Wow my brother I think about you often. I think about how we pushed each other through the acadamy.I miss you I no God has a special place for you I always wanted to say thank you Bro. E.M.Washington#1480 (37 Acadamy)

E.M.Washington (MPO ) Former DKPD
(Former)DKPD 37 Acadamy Classmate

July 21, 2010

Another year has passed and you are still admired and respectfully remembered in the hearts and minds of so many. My thoughts and prayers are with your loved ones and friends on this anniversary of your EOW. You will never be forgotten.

James Sheppard
Father of Sgt. Jason L. Sheppard EOW 12/7/06

April 7, 2010

Though I never knew him, he was part of my Law Enforcement family and I will mourn this deep loss the rest of my life. My heart aches with all the losses we have suffered, and continue to suffer, through the years. God is our only peace in such incidents & our only real comfort comes from Him. May His strength, comfort & peace continue to be the sustaining force in the lives of all who knew this beloved officer; and may it somehow help to know that, through the years, they do not grieve alone.

Vicki Hare, Telecommunicator
Salisbury NC PD

October 13, 2009

Your heroism and service is honored today, the eighteenth anniversary of your death. Your memory lives and you continue to inspire. Thank you for your service. My cherished son Larry Lasater was a fellow police officer who was murdered in the line of duty on April 24, 2005 while serving as a Pittsburg, CA police officer.

Time never diminishes respect. Your memory will always be honored and revered.

Rest In Peace.

Phyllis Loya

Phyllis Loya
mother of fallen officer Larry Lasater

April 7, 2009

Your heroism and service is honored today, the eighteenth anniversary of your death. Your memory lives and you continue to inspire. Thank you for your service. My cherished son Larry Lasater was a fellow police officer who was murdered in the line of duty on April 24, 2005 while serving as a Pittsburg, CA police officer.

Time never diminishes respect. Your memory will always be honored and revered.

Rest In Peace.

Phyllis Loya

Phyllis Loya
mother of fallen officer Larry Lasater

April 7, 2009



October 8, 2008

You have been gone a long time, but it seems you made quite an impression while you were here. You
were a credit to the uniform and your time on earth has
not been forgotten. As I've heard this said before, heaven was made brighter by your arrival. I look forward to meeting up with you some day.
Lynn Kole
Bellingham, WA

April 7, 2008


Pat Van Den Berghe

April 7, 2008

Thanks for your service Officer Barrett you did your best to keep us safe. You are in our thoughts as your fellow brothers and sisters that protect us citizens daily. A few other young brave men and women from your department have paid the ultimate price recently and I pray for those out protecting us daily. I pray that they will be watched and protected from all harm to be able to get home to see there families safe and sound.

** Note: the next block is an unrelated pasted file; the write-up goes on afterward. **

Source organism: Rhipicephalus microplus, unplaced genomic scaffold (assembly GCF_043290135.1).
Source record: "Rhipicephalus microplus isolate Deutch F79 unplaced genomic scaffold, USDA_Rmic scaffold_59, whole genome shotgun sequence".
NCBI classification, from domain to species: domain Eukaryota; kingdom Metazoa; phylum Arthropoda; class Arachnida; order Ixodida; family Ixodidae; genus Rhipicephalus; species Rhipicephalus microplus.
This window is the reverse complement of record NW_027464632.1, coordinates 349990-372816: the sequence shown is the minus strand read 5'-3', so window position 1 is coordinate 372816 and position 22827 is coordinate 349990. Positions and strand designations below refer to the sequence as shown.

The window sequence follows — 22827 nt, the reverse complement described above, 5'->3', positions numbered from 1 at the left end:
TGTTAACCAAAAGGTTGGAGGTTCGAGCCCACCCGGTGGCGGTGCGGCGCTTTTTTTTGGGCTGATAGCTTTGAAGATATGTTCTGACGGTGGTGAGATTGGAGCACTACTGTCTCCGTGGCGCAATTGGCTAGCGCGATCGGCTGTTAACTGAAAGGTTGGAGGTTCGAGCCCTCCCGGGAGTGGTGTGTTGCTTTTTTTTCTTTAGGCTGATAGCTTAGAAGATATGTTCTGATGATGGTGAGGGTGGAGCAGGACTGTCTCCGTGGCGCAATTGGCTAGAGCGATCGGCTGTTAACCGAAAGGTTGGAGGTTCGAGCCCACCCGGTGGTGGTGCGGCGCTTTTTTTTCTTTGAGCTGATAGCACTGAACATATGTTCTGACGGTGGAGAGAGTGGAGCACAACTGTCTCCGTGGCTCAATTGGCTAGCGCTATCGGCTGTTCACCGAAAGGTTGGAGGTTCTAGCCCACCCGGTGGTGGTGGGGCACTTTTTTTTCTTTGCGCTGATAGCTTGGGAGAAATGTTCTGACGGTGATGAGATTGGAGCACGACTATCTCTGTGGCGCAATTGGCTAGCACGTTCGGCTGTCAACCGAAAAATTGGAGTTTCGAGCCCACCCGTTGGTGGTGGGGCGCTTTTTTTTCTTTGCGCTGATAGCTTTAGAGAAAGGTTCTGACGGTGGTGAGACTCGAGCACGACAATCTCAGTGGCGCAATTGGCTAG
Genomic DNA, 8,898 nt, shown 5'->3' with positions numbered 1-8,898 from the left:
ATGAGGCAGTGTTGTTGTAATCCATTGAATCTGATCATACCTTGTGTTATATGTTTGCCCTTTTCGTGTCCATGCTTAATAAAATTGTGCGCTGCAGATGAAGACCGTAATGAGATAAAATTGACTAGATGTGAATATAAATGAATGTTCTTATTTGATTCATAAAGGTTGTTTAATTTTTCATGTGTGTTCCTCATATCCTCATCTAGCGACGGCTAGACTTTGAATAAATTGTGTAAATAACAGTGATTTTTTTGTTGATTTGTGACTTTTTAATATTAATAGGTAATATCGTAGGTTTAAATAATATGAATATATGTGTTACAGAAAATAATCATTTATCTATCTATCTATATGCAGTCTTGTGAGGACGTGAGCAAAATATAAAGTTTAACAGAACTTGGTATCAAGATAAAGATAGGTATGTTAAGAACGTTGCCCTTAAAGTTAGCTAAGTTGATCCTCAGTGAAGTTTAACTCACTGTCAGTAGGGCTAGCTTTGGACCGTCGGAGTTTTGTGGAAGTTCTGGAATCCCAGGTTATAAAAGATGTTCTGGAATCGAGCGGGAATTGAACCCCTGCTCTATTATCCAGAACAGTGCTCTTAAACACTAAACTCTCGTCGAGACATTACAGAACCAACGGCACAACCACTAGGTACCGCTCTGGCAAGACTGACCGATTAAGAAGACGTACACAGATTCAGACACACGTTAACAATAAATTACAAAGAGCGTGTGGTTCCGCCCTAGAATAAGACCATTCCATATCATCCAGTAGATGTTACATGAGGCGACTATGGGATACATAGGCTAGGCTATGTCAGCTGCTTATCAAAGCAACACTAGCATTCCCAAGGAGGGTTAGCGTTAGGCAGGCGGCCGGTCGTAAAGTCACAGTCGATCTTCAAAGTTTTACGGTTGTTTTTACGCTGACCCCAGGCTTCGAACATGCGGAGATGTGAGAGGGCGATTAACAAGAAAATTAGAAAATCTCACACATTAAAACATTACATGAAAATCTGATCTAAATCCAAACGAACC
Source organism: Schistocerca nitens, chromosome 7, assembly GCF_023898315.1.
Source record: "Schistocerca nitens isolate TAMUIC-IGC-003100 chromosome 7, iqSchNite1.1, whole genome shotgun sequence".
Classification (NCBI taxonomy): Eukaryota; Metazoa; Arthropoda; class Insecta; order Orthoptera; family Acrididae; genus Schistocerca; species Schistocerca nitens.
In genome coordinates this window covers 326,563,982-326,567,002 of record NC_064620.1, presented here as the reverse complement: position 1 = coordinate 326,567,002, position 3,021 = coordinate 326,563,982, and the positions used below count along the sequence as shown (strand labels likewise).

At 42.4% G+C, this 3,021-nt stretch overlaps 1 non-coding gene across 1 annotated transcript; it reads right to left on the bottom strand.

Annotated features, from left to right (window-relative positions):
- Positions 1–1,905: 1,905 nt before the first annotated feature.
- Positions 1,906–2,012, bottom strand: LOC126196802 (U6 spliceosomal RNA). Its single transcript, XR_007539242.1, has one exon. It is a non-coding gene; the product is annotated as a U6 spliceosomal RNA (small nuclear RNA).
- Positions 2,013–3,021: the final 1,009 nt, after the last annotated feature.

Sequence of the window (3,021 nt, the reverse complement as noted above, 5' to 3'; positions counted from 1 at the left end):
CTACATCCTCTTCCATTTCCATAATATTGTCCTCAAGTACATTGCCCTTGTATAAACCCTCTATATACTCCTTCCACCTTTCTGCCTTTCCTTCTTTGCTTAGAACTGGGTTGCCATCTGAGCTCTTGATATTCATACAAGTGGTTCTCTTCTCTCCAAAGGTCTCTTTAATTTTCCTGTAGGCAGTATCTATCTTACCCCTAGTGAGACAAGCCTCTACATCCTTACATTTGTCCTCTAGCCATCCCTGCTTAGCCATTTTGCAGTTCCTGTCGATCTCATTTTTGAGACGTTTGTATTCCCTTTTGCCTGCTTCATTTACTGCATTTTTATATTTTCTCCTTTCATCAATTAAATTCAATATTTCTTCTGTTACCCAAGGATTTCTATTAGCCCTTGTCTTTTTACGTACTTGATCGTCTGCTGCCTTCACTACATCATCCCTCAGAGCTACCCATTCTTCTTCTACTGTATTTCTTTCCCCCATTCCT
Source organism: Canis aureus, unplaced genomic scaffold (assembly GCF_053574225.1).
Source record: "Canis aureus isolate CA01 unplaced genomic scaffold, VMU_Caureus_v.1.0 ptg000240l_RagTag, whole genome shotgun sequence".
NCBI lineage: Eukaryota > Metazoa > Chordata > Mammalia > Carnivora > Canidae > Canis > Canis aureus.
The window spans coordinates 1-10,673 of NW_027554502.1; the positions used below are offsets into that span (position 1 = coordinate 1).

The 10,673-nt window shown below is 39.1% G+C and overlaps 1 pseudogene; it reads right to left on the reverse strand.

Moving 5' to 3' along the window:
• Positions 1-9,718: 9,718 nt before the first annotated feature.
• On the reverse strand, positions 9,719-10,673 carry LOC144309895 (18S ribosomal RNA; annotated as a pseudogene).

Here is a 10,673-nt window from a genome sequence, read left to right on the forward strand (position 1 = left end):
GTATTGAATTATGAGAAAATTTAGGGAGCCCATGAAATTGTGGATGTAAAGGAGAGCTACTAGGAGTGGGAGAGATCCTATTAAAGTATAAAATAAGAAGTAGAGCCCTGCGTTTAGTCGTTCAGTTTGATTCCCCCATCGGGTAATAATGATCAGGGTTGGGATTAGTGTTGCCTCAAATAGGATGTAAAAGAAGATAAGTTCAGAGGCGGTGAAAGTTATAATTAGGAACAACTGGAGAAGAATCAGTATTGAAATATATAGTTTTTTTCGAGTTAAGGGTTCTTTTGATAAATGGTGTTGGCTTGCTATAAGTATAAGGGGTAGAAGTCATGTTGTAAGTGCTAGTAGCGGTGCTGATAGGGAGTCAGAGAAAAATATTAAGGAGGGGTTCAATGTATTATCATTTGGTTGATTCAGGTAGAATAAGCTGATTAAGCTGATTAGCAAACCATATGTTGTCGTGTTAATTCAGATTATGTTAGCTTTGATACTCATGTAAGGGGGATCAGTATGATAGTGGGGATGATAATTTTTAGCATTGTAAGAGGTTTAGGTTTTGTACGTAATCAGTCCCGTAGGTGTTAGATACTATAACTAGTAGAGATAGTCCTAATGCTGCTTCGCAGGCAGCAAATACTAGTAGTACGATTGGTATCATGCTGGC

January 17, 2008

Wade you are a true American hero! He loved his job and the help he could give others. His goal was to make this world a better place. We are all better knowing you! He loved the Lord and I will see him in Heaven.
Your college roomate and dear friend,
Brian VanDuyn

Brian VanDuyn

November 10, 2007

"The Badge"
He starts his shift each day
To respond to calls unknown.
He drives a marked patrol car.
A police officer he is known.
He's paid by the citizens' taxes
To make it safe on the streets.
But he usually has a second job
'Cause a waitress has his salary beat.
Now he doesn't know a holiday
'Cause he works all year round.
And when Thanksgiving and Christmas finally arrive
At his home he cannot be found.
He's cursed and assaulted often,
The one whos blood runs blue.
He seldom ever gets a thanks,
To some he's just a fool.
His friends are always other cops
'Cause people just don't understand
That underneath his badge and gun,
He's just another man.
He knows there might not be a tomorrow
In this world of drugs and crime.
And he gets so mad at the court system
'Cause the crooks don't get any time.
And each day when he leaves for work,
He prays to God above.
Please bring me home after my shift
So I can see the ones I love.
But tonight he stops a speeding car,
He's alone down this ole' highway.
It's just a little traffic infraction.
He does it everyday.
Well, he walks up to the driver's window,
And his badge is shining bright.
He asked the guy for a driver's license,
When a shot rang through the night.
Yes, the bullet hit its mark,
Striking the officer in the chest.
But the Department's budget didn't buy
Each officer a bullet-proof vest.
So he lay on the ground bleeding.
His blood wasn't blue - His blood was red.
And briefly he thought of his loved ones
'Cause in a moment the officer was dead.
In the news they told the story
Of how this officer had died.
And some who listened cared less,
But those who loved him cried.
Well, they buried him in uniform
With his badge pinned on his chest.
He even had his revolver,
He died doing his best.
Written By:
David L. Bell
Richland County Sheriff's Department
Columbia, South Carolina
Used with Special Permission of the Author
Copyright © 1999 - All Rights Reserved
and may not be duplicated without permission

Investigator David L Bell
Richland County Sheriff's Dept., Columbia, SC

October 8, 2007

As Wades first training officer, I cant remember ever having a bad day. Wade loved policing and always had a smile on his face. Some people were just natural police officers, and Wade was this person. We always did our job but we had fun doing it. I can still remember eating chicken dinners off the hood of the police car and talking about football. I learned a lot from Wade as well. We will meet again my brother....Rick Roseberry

Office Rick Roseberry
DKPD Retired

January 11, 2007